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US government debt trajectory to push long-term yields higher, says PIMCO

FILE PHOTO: A PIMCO sign is shown in Newport Beach

NEW YORK (Reuters) - Bond investors are expected to pocket higher debt payouts for holding long-term U.S. government debt due to its wide fiscal deficits, U.S. bond giant PIMCO warned on Thursday.

With apparently no end in sight for increases in government spending, concerns over U.S. debt sustainability will likely pressure government bond prices, pushing yields higher, PIMCO’s Head of Public Policy Libby Cantrill and Rich Clarida, global economic advisor, said in a note.

"With bond yields declining in recent months, it would appear that mounting U.S. federal debt isn't at the forefront of investors' minds," they said. "Yet many clients have asked about the sustainability of the path of U.S. debt, whether politicians plan to do anything about it, and whether the 'bond vigilantes' will ultimately emerge to push borrowing costs higher."

Bond investors' concerns around U.S. government spending and budget deficit contributed to a sharp sell-off last year that pushed Treasuries prices to a 17-year low. So-called bond vigilantes - investors who punish profligate governments by selling their bonds, driving yields higher - were a feature of markets in the 1990s, when worries around U.S. federal spending pushed yields to 8%.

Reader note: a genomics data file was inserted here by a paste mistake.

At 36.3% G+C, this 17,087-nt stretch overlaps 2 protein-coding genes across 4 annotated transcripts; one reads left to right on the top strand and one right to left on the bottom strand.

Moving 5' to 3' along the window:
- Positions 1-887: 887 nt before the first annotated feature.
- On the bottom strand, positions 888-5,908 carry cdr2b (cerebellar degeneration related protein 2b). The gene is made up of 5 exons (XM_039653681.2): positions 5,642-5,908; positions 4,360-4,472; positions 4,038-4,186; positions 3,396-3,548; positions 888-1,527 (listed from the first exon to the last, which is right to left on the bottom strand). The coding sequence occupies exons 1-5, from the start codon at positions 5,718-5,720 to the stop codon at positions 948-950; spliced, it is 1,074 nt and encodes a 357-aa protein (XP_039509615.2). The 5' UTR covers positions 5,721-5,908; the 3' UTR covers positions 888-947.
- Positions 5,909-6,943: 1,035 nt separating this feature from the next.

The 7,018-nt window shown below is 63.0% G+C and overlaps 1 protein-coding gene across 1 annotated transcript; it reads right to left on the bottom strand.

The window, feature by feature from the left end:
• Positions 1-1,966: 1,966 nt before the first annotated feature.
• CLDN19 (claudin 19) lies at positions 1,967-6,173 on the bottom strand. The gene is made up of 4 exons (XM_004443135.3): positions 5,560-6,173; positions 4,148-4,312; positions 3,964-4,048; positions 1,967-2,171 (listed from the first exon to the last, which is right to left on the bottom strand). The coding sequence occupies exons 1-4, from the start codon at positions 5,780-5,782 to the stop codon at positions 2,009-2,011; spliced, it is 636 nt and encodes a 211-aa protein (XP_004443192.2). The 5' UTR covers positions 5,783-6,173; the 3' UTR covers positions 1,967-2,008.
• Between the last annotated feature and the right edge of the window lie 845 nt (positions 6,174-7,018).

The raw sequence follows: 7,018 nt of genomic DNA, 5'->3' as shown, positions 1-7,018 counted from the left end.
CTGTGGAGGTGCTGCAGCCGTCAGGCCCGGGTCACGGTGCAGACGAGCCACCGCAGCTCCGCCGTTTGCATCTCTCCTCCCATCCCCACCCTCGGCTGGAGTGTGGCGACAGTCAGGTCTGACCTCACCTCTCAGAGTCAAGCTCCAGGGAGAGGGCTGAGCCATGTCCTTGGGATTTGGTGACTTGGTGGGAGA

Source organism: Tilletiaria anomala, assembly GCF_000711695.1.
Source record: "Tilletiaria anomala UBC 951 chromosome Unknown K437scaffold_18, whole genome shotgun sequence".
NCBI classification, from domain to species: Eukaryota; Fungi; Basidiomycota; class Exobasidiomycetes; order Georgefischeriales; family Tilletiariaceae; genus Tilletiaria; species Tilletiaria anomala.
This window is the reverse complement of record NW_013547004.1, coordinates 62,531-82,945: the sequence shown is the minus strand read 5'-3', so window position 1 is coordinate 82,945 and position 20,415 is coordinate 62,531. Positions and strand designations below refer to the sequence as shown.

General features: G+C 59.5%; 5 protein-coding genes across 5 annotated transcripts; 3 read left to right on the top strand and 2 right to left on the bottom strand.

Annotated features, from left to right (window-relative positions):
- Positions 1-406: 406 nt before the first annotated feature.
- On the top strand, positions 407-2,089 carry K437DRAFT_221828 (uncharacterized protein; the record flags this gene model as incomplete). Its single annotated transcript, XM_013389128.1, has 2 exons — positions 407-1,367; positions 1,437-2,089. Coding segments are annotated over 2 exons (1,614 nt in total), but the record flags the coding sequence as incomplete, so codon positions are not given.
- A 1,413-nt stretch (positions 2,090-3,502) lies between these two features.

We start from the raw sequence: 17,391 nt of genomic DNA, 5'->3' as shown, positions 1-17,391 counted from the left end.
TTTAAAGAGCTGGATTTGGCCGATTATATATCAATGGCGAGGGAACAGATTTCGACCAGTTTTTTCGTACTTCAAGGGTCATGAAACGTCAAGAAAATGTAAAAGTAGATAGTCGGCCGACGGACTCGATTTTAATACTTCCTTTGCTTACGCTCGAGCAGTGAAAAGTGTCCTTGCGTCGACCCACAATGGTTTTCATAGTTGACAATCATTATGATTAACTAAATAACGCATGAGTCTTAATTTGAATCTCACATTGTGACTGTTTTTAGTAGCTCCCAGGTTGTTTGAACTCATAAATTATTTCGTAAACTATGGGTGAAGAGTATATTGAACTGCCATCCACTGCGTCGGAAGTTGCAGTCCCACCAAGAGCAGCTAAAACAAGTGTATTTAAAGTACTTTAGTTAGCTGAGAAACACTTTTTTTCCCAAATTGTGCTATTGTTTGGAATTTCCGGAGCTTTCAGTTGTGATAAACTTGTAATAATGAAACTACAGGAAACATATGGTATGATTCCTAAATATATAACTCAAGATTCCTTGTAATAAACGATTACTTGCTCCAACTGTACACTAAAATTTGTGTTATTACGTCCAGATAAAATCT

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Rating agency Fitch last year downgraded the U.S. government by one notch and Moody's lowered its credit rating outlook on the sovereign, with both agencies citing worries over widening U.S. fiscal deficits.

"Absent changes to either mandatory spending or taxes, which we do not see as likely over the next several years, we believe that the market will eventually demand – and earn – a premium for holding longer-dated Treasuries," said PIMCO. "This will lead to a steeper U.S. yield curve over time."

A steeper yield curve is one where longer-dated bonds yield significantly more than shorter-dated ones.

Still, the global reserve currency status of the U.S. dollar is expected to limit how high yields will go, said Cantrill and Clarida. "Although the long-term debt trajectory is problematic, we don’t believe there will be a fiscal crisis in the U.S. anytime soon," they said.

(Reporting by Davide Barbuscia; editing by Jonathan Oatis)